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The Political Impact of Protestant Reformation

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Throughout Europe, political impact of Protestant Reformation had been so deep that it even led to the exile of Catholic Queen Mary of England.  T.A. Morris said, “Knox preaching in Edinburgh in 1559 was so forceful that the French regent was force to flee her capital” (p. 83).  Morris further said, “Queen Mary’s refusal to accept the currents of events led to her deposition and eventual exile in 1567” (p.83).  This impact of Protestant Reformation was so strong in Europe covering not only the religious life of the European society but also the political, economic, social and all the moral fabric of the society.

            Daniel Judah Eleazar noted that England was largely won by the Protestant Reformation.  Protestant theology had been deeply planted in the Scottish religious life.  Eleazar noted, “…for subsequent centuries until the present day, the covenant culture, its ideas, and its pattern of behavior has had its influence on the Scott” (p. 289).  Although, during this time, there were two major Protestant groups: the Lutheran of Martin Luther and Calvinism of John Calvin.  Nevertheless, both had worked so well that they won key cities throughout Europe; Germany of course under Lutheranism and Switzerland to Calvinism.  But political impact of Protestant Reformation in England was more intriguing as there was a seesaw of power between Protestants and Catholic Monarch.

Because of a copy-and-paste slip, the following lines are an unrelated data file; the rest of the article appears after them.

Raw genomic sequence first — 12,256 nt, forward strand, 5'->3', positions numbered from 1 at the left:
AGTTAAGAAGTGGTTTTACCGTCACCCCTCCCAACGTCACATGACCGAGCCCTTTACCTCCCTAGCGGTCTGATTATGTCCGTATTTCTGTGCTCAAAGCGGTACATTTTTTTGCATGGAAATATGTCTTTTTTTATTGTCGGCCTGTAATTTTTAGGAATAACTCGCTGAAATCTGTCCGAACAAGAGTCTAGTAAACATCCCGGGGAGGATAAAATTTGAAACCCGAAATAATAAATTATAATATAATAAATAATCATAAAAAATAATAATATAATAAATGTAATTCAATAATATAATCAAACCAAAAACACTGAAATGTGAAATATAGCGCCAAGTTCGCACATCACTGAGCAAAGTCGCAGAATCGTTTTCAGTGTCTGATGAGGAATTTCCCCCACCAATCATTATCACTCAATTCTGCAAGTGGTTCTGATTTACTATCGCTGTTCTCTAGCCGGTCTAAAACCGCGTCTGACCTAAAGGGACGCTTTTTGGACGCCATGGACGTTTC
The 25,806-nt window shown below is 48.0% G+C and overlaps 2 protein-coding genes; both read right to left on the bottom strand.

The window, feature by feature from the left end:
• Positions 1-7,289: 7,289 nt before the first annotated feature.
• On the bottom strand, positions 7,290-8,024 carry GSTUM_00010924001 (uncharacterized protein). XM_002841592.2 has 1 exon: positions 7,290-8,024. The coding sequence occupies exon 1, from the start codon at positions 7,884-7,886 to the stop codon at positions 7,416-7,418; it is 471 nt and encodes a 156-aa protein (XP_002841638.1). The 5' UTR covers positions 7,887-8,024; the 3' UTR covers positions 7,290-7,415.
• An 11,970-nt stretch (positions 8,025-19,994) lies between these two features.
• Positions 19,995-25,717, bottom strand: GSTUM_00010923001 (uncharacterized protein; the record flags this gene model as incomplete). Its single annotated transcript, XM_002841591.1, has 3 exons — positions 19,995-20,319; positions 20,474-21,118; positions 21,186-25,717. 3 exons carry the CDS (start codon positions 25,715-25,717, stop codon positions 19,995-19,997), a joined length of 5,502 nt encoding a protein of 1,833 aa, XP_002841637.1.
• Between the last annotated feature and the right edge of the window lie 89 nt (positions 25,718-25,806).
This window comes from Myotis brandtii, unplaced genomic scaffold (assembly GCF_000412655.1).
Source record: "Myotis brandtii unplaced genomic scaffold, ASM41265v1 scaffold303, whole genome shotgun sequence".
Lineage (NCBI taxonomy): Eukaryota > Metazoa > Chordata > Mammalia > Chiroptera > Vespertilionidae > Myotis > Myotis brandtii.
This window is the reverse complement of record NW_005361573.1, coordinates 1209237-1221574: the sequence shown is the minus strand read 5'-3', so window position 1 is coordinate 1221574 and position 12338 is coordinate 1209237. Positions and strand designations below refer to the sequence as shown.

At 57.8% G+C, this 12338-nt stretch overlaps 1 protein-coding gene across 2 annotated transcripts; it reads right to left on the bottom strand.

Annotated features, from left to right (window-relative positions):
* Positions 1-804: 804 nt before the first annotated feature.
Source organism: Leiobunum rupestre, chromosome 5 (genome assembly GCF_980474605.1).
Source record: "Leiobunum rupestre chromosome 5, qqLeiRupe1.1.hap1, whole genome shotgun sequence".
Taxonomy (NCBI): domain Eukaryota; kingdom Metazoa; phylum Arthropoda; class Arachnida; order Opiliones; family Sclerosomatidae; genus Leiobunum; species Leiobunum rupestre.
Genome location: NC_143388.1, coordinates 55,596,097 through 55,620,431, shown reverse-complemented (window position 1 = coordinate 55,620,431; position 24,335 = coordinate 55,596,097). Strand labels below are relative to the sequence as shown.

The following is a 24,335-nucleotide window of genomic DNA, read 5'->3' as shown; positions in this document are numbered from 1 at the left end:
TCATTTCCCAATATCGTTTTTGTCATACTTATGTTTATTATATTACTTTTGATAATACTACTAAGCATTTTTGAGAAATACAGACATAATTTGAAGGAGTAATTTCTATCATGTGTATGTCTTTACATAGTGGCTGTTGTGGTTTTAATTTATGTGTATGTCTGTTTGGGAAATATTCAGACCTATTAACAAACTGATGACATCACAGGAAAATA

Due to Counter Reformation movement, threatening the English nation, there was clamor to the House of Commons to maintain Elizabethan pattern of Reformation.  Jonathan Scott said, “Accordingly, the pressure to maintain an Elizabethan pattern of English Reformation military intervention was maintained from outside the country as well as inside it” (p. 91).  During this time,  the religious life of the English people was dependent on who is sitting on the throne.

            The Protestant Reformation had its impact in the political system of Europe and the many countries of the world.  It basically paved the way to the onset of Democracy.  Huntington explained that upon the advent of Protestant Reformation, “a notable expansion of the proportion of youth in western countries coincides with the Age of Democratic Revolution in the last decades of the 18th century (as cited by Wiggin and Bonner, p. 196).

Huntington in follow up to that idea also explained that Reformation is “an example of one of the outstanding youth movements in history” (William and Bonner, p. 196).  The authors quoted these statements to emphasize the remarkable impact of Reformation to the political development of the world.  As pointed out by Carl Becker, Protestant Reformation in its political aspects “enhanced the powers of kings and princess by subjecting the church to the secular state (cited in Johnson, p. 18).